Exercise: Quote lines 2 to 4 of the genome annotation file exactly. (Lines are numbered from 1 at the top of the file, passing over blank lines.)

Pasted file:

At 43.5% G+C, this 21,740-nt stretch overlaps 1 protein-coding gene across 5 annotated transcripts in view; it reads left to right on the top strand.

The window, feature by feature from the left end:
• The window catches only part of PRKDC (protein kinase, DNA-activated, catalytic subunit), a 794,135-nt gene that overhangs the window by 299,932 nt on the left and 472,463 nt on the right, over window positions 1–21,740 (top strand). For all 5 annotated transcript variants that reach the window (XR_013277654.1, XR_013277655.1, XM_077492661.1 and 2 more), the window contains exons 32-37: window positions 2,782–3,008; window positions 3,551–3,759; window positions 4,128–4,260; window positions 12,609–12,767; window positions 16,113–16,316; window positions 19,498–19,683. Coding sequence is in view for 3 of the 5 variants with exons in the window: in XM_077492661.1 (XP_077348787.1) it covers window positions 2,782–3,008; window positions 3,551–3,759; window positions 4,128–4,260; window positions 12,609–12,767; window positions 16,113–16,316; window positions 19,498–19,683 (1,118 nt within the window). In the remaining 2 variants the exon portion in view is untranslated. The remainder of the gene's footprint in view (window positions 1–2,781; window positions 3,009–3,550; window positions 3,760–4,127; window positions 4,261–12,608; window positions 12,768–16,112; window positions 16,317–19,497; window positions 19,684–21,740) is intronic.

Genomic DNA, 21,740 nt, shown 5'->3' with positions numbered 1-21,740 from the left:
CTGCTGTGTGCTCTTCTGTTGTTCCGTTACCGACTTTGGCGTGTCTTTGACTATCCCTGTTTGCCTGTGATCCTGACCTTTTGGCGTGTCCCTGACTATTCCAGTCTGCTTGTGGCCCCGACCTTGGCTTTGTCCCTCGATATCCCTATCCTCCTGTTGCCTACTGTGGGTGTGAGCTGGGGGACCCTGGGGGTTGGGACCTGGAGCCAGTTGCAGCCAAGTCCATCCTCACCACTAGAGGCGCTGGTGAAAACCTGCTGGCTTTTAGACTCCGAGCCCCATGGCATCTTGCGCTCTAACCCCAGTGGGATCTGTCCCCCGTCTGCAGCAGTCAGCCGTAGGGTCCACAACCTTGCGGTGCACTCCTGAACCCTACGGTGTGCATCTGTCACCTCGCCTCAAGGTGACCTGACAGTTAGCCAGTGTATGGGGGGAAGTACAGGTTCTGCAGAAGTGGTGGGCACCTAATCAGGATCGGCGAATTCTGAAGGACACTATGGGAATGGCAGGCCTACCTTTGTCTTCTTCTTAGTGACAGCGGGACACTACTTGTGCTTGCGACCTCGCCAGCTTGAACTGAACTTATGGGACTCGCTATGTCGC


The window, feature by feature from the left end:
• The window catches only part of PRKDC (protein kinase, DNA-activated, catalytic subunit), a 794,135-nt gene that overhangs the window by 299,932 nt on the left and 472,463 nt on the right, over window positions 1–21,740 (top strand). For all 5 annotated transcript variants that reach the window (XR_013277654.1, XR_013277655.1, XM_077492661.1 and 2 more), the window contains exons 32-37: window positions 2,782–3,008; window positions 3,551–3,759; window positions 4,128–4,260; window positions 12,609–12,767; window positions 16,113–16,316; window positions 19,498–19,683. Coding sequence is in view for 3 of the 5 variants with exons in the window: in XM_077492661.1 (XP_077348787.1) it covers window positions 2,782–3,008; window positions 3,551–3,759; window positions 4,128–4,260; window positions 12,609–12,767; window positions 16,113–16,316; window positions 19,498–19,683 (1,118 nt within the window). In the remaining 2 variants the exon portion in view is untranslated. The remainder of the gene's footprint in view (window positions 1–2,781; window positions 3,009–3,550; window positions 3,760–4,127; window positions 4,261–12,608; window positions 12,768–16,112; window positions 16,317–19,497; window positions 19,684–21,740) is intronic.

Genomic DNA, 21,740 nt, shown 5'->3' with positions numbered 1-21,740 from the left: